Journal of Emergencies, Trauma, and Shock

: 2009  |  Volume : 2  |  Issue : 1  |  Page : 29--33

Emergency management of fat embolism syndrome

Nissar Shaikh 
 Hamad Medical Corporation, P.Box 3050, Doha, Qatar

Correspondence Address:
Nissar Shaikh
Hamad Medical Corporation, P.Box 3050, Doha

Fat emboli occur in all patients with long-bone fractures, but only few patients develop systemic dysfunction, particularly the triad of skin, brain, and lung dysfunction known as the fat embolism syndrome (FES). Here we review the FES literature under different subheadings. The incidence of FES varies from 1-29%. The etiology may be traumatic or, rarely, nontraumatic. Various factors increase the incidence of FES. Mechanical and biochemical theories have been proposed for the pathophysiology of FES. The clinical manifestations include respiratory and cerebral dysfunction and a petechial rash. Diagnosis of FES is difficult. The other causes for the above-mentioned organ dysfunction have to be excluded. The clinical criteria along with imaging studies help in diagnosis. FES can be detected early by continuous pulse oximetry in high-risk patients. Treatment of FES is essentially supportive. Medications, including steroids, heparin, alcohol, and dextran, have been found to be ineffective.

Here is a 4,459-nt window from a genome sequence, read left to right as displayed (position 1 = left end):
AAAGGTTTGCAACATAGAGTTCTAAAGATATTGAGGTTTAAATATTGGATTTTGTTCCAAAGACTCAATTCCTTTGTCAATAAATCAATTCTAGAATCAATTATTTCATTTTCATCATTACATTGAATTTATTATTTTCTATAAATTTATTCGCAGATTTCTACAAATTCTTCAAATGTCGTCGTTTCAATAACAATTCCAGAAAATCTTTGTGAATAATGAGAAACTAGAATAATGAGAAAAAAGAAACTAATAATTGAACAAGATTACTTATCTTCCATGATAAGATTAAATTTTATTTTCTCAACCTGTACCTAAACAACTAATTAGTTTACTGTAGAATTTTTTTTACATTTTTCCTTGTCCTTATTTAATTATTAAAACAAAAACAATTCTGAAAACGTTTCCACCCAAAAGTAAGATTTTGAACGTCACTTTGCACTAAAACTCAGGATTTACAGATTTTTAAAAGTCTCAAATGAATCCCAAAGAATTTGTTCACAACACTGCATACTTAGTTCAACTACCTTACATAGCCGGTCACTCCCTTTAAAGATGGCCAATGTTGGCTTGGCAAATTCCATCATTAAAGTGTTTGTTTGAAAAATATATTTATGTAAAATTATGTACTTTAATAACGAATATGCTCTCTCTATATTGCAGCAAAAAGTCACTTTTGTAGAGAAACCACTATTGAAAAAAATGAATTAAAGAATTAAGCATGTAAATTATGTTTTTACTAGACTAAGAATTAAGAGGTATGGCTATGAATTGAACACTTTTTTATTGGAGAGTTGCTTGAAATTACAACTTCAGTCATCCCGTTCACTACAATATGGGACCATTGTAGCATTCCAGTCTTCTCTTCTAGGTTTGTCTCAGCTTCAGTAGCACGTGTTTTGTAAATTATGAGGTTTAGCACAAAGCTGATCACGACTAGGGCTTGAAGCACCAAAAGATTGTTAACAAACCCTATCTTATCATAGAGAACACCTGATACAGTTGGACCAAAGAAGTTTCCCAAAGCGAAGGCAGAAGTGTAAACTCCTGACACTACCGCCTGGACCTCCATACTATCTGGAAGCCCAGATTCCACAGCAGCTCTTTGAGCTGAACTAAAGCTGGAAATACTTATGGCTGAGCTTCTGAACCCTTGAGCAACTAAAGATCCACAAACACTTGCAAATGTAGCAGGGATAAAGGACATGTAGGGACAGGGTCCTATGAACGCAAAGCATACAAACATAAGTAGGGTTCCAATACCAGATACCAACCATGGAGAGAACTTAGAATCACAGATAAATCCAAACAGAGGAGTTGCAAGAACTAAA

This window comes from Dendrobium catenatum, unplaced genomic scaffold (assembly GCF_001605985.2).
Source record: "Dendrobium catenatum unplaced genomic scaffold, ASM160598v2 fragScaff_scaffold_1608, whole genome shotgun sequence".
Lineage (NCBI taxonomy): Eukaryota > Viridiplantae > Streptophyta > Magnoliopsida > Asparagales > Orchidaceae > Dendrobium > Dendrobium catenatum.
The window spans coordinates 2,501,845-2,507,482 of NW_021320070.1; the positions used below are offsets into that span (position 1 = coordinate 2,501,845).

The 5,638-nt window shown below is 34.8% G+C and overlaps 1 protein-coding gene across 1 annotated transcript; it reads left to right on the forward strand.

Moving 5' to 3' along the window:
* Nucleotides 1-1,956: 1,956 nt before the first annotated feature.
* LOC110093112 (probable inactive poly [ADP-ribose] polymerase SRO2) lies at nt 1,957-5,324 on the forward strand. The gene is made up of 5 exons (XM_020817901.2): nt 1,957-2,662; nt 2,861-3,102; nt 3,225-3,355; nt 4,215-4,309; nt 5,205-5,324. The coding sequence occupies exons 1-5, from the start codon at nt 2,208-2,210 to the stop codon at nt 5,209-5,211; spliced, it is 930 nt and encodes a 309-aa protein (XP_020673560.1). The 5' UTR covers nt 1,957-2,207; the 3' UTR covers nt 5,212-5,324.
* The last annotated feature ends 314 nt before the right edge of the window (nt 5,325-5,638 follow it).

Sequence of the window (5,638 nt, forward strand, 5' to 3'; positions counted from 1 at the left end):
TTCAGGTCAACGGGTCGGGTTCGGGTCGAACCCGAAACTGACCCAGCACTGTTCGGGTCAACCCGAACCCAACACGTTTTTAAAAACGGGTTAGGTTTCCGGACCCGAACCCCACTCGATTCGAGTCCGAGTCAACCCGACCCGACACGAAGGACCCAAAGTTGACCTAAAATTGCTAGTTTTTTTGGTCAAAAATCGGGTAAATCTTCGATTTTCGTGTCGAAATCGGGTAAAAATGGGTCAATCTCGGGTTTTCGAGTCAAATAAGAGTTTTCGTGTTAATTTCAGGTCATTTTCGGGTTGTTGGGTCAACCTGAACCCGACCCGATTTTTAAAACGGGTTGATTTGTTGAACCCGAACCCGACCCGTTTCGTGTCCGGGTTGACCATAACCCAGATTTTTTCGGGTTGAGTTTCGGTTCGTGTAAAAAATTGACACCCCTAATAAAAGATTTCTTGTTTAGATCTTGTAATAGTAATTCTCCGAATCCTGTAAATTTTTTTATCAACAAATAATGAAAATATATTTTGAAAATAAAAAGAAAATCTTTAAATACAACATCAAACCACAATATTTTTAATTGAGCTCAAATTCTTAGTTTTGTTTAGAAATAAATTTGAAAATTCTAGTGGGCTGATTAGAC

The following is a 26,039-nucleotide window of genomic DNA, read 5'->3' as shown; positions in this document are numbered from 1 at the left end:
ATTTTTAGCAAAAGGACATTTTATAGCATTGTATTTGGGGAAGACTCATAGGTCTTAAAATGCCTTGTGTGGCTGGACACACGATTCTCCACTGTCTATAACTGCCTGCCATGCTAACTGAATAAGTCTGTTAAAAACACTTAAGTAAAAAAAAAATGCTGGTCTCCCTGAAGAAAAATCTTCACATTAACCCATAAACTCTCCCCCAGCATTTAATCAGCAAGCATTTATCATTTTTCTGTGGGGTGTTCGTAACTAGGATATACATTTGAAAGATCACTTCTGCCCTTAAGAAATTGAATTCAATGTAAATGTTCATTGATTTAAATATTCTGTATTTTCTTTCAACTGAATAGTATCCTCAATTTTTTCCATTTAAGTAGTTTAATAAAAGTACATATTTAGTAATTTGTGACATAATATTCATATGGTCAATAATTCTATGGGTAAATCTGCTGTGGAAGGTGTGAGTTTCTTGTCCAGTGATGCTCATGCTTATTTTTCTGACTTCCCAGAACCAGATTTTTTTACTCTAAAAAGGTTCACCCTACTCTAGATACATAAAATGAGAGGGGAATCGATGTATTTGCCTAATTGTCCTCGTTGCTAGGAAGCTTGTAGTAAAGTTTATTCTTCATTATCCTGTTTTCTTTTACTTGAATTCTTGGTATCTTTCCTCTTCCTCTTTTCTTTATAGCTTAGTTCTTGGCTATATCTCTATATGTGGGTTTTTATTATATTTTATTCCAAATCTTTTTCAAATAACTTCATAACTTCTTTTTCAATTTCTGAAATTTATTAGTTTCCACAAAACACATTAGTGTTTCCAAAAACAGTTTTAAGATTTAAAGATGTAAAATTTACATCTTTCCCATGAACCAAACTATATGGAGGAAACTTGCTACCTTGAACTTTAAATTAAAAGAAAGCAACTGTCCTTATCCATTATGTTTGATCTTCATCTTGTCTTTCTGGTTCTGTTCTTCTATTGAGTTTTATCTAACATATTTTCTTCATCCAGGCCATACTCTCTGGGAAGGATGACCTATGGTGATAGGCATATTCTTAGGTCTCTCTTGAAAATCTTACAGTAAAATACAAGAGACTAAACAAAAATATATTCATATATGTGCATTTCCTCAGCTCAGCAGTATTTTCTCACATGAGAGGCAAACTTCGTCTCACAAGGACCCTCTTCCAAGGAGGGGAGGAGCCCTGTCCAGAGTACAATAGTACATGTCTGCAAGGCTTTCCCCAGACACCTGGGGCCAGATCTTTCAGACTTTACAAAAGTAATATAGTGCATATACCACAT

How to cite this article:
Shaikh N. Emergency management of fat embolism syndrome.J Emerg Trauma Shock 2009;2:29-33

How to cite this URL:
Shaikh N. Emergency management of fat embolism syndrome. J Emerg Trauma Shock [serial online] 2009 [cited 2021 Apr 19 ];2:29-33
Available from:;year=2009;volume=2;issue=1;spage=29;epage=33;aulast=Shaikh;type=0